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Israel-Palestine, The Eternal Proof That Violence Is The Absence Of Politics

Israel's military operation in Jenin is the latest escalation of bloodshed. Once again, the language of violence has prevailed because there is no political solution on the horizon.

Image showing a Palestinian man running as Israeli military vehicles fire tear gas near the eastern entrance to the Jenin refugee camp

A Palestinian man runs as Israeli military vehicles fire tear gas near the eastern entrance to the Jenin refugee camp

Pierre Haski


PARIS — Who still believes that a military solution is possible between Israelis and Palestinians? No reasonable person, apparently. And yet, once again, the language of violence prevails when there is no political solution possible or foreseeable.

This observation could have been made half a century ago just as it is being made today, following a rapid-fire full-scale war operation carried out by the Israeli army in Jenin, in the northern part of the West Bank. A terrorist attack claimed by Palestinian Hamas islamists has also occurred in Tel Aviv.

We hadn't seen anything like this from Israel in 20 years — airstrikes, tanks, hundreds of soldiers assaulting a densely populated Palestinian city.

Violence at its peak

As a result, 12 Palestinians and one Israeli soldier are dead, over 100 injured, many have been arrested and around 3,000 people have been displaced from their homes due to the fighting in the Jenin refugee camp — refugees two times over.

As a response to this urban warfare, there was a car-ramming attack Tuesday in Tel Aviv, injuring nine people. The Palestinian driver was shot dead by a passerby.

This surge of violence is the result of a well-known, explosive mix: accumulated frustration, the radical activism of a new Palestinian generation, unhindered colonization, and Israeli politicians with dangerous rhetoric.

Image showing Palestinian youths holding flags near burning tires during the protest against Israeli military operations in Jenin.

Palestinian youths hold flags near burning tires during the protest against Israeli military operations in Jenin.

Ahmed Zakot / ZUMA

Same speeches

Since the beginning of last year, violent incidents have been multiplying in various forms — anti-Israeli terrorism, settler violence reminiscent of anti-Palestinian pogroms, and military operations. The death toll is rising at a pace not seen since the two intifadas in the 1980s and 2000s.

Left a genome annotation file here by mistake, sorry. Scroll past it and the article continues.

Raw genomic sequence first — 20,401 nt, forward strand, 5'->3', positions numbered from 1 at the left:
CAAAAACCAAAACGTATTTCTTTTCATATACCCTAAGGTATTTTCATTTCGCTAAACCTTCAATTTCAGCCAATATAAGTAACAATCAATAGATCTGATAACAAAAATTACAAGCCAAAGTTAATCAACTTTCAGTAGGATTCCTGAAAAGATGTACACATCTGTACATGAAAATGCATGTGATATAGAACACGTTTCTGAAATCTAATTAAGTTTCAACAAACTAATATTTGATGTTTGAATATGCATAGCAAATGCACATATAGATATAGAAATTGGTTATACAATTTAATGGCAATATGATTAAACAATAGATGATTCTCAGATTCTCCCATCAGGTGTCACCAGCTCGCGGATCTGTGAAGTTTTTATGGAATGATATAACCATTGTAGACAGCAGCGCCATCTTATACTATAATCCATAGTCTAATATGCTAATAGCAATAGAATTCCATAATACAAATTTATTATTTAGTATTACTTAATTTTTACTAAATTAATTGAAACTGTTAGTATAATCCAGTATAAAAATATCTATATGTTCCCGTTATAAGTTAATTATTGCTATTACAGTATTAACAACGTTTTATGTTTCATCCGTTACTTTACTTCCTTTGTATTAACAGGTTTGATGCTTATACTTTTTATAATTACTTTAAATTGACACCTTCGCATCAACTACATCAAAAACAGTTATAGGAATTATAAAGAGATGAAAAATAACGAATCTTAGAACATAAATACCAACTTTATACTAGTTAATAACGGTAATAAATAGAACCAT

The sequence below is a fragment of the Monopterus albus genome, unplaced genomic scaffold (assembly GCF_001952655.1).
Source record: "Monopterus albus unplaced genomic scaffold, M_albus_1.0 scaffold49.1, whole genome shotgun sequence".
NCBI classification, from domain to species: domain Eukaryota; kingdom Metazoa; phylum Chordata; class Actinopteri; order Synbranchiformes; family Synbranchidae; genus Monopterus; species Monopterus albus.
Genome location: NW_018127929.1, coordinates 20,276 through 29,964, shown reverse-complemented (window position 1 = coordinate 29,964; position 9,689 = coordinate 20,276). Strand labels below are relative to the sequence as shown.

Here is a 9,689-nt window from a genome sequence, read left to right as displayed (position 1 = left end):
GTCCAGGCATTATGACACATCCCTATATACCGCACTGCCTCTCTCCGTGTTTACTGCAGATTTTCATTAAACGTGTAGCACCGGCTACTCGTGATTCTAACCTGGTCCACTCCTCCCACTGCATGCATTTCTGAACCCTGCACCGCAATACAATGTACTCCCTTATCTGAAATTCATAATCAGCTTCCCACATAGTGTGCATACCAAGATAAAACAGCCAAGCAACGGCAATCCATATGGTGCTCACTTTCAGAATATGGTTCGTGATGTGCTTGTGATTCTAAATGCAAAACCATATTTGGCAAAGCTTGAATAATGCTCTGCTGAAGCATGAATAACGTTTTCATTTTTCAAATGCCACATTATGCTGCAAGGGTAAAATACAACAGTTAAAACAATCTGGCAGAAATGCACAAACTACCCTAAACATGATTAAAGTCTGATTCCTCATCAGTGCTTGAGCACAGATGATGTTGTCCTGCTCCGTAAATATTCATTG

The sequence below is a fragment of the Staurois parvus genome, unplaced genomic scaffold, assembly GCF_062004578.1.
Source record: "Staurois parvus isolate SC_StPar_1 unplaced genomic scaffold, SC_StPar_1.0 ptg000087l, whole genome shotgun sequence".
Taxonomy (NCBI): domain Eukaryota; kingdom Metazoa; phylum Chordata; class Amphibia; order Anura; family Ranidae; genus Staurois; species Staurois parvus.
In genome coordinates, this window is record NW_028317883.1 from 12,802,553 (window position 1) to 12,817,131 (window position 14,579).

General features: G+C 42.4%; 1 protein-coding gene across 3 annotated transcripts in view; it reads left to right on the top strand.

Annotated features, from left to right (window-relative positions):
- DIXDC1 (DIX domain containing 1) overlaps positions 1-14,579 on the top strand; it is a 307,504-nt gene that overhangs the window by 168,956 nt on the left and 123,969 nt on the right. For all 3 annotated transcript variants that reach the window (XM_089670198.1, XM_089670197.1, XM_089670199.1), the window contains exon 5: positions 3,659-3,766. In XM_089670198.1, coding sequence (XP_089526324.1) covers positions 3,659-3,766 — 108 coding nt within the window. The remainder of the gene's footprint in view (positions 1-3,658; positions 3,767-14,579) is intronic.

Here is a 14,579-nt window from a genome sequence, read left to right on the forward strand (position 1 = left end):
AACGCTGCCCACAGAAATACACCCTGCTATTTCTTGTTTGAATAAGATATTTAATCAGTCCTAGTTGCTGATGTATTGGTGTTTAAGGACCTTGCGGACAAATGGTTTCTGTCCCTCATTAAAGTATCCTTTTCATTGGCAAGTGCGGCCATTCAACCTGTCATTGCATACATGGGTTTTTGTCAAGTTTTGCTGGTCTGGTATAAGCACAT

The speeches have stayed the same for so long. How many times has an Israeli Prime Minister, like Benjamin Netanyahu, who said Tuesday that “the fight against terrorism in Jenin will continue until it is eliminated”?

If violence could be eradicated through force, Israel, with its overwhelming military superiority, would have succeeded in doing so decades ago. It has been 56 years, almost to the day, since Israel took control of Palestinian territories in the 1967 war. The same goes for Palestinians.

Vicious cycle

It is, therefore, a dangerous deadlock because the current status quo is becoming increasingly unsustainable. It is exploding because the settler movement, which now has representatives within the Netanyahu government, is advancing its agenda.

The Minister of Internal Security, Itamar Ben Gvir, one of the leaders of the far right, recently encouraged an illegal settlement on Palestinian land. He expressed his wish for more settlements on every hill in the West Bank and called for a counter-terrorist military operation that would result in “hundreds, and if necessary, thousands of deaths.” These are his words.

Israelis and Palestinians are inexorably sinking deeper into the vicious cycle of violence.

These inflammatory statements are protected by Prime Minister Benjamin Netanyahu, who cannot govern without the far-right. Now, Ben Gvir’s wish has become a reality with the large-scale operation in Jenin. Israelis and Palestinians are inexorably sinking deeper into the vicious cycle of violence.

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How Parenthood Reinvented My Sex Life — Confessions Of A Swinging Mom

Between breastfeeding, playdates, postpartum fatigue, birthday fatigues and the countless other aspects of mother- and fatherhood, a Cuban couple tries to find new ways to explore something that is often lost in the middle of the parenting storm: sex.

red tinted photo of feet on a bed

Parenting v. intimacy, a delicate balance

Silvana Heredia

HAVANA — It was Summer, 2015. Nine months later, our daughter would be born. It wasn't planned, but I was sure I wouldn't end my first pregnancy. I was 22 years old, had a degree, my dream job and my own house — something unthinkable at that age in Cuba — plus a three-year relationship, and the summer heat.

I remember those months as the most fun, crazy and experimental of my pre-motherhood life. It was the time of my first kiss with a girl, and our first threesome.

Every weekend, we went to the Cuban art factory and ended up at the CornerCafé until 7:00 a.m. That September morning, we were very drunk, and in that second-floor room of my house, it was unbearably hot. The sex was otherworldly. A few days later, the symptoms began.

She arrived when and how she wished. That's how rebellious she is.

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